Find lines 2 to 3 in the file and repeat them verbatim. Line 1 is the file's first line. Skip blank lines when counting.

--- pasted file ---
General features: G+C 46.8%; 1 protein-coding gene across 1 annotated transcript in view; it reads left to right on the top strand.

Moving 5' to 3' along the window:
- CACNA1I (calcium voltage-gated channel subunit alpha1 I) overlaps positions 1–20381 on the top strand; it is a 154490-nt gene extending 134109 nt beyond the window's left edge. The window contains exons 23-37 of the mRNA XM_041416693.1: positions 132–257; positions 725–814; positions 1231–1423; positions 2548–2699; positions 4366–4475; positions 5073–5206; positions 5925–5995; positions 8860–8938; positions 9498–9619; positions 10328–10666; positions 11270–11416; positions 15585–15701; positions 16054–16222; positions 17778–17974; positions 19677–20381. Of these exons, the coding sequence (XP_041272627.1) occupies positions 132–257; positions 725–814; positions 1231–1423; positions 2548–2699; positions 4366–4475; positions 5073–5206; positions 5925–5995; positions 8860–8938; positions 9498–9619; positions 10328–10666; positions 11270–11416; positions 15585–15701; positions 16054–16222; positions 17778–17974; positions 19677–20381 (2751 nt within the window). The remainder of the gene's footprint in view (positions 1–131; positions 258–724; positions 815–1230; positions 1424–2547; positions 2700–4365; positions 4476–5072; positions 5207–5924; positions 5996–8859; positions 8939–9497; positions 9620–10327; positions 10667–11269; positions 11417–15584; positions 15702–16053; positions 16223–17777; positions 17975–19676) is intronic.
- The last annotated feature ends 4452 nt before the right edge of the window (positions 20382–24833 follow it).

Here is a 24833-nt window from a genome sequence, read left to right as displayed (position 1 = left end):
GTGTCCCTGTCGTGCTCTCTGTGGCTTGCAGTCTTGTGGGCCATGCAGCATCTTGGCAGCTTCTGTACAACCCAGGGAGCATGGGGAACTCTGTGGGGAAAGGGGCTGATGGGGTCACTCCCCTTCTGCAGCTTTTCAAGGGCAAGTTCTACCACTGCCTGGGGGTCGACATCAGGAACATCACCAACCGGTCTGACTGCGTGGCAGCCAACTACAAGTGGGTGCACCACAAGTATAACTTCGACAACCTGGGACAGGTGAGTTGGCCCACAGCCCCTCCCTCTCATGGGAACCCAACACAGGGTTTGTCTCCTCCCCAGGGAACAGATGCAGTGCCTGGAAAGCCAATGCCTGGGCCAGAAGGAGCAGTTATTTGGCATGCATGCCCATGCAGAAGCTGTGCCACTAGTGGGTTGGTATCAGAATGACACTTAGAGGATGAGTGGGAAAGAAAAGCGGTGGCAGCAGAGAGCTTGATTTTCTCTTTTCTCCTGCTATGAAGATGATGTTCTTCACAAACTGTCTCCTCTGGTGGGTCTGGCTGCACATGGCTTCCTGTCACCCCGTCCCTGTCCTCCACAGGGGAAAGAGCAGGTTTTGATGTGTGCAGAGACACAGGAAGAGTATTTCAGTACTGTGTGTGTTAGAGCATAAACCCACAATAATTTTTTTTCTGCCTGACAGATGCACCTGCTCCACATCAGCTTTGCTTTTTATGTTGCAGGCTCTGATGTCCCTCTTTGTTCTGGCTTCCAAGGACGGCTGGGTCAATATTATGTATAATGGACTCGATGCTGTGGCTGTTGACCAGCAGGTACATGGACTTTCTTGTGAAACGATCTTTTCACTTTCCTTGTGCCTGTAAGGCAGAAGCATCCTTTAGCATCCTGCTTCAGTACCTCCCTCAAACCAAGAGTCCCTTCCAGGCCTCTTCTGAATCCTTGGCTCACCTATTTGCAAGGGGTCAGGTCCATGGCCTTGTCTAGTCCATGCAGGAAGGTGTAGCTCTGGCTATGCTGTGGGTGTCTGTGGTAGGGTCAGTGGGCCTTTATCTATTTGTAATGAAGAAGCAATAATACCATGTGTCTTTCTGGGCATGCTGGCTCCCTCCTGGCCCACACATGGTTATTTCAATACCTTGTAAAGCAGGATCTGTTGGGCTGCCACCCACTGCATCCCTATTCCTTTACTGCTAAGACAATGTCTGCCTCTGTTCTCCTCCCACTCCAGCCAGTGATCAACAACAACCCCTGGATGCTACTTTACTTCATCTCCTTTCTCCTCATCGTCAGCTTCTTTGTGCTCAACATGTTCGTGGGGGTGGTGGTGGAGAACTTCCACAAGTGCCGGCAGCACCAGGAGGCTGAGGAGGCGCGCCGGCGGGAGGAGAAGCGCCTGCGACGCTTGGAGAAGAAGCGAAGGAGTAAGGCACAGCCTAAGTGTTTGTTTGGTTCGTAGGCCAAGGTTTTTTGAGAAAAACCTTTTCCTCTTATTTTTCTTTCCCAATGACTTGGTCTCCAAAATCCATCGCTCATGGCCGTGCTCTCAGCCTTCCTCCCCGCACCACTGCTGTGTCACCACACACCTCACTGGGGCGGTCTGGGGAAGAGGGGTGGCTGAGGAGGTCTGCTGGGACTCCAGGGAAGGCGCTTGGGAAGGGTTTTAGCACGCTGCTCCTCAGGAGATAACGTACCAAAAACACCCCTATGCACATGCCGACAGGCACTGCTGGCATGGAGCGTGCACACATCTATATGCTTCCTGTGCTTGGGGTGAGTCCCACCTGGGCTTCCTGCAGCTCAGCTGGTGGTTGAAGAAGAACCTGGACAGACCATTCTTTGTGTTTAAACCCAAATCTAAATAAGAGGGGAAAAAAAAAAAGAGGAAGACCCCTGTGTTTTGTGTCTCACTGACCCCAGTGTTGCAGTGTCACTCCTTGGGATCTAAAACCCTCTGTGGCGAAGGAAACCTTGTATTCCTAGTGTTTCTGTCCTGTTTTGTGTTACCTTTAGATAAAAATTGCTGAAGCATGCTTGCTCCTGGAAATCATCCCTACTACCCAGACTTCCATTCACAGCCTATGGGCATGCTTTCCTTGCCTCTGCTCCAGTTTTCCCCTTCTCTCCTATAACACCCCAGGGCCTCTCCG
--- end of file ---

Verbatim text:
Moving 5' to 3' along the window:
- CACNA1I (calcium voltage-gated channel subunit alpha1 I) overlaps positions 1–20381 on the top strand; it is a 154490-nt gene extending 134109 nt beyond the window's left edge. The window contains exons 23-37 of the mRNA XM_041416693.1: positions 132–257; positions 725–814; positions 1231–1423; positions 2548–2699; positions 4366–4475; positions 5073–5206; positions 5925–5995; positions 8860–8938; positions 9498–9619; positions 10328–10666; positions 11270–11416; positions 15585–15701; positions 16054–16222; positions 17778–17974; positions 19677–20381. Of these exons, the coding sequence (XP_041272627.1) occupies positions 132–257; positions 725–814; positions 1231–1423; positions 2548–2699; positions 4366–4475; positions 5073–5206; positions 5925–5995; positions 8860–8938; positions 9498–9619; positions 10328–10666; positions 11270–11416; positions 15585–15701; positions 16054–16222; positions 17778–17974; positions 19677–20381 (2751 nt within the window). The remainder of the gene's footprint in view (positions 1–131; positions 258–724; positions 815–1230; positions 1424–2547; positions 2700–4365; positions 4476–5072; positions 5207–5924; positions 5996–8859; positions 8939–9497; positions 9620–10327; positions 10667–11269; positions 11417–15584; positions 15702–16053; positions 16223–17777; positions 17975–19676) is intronic.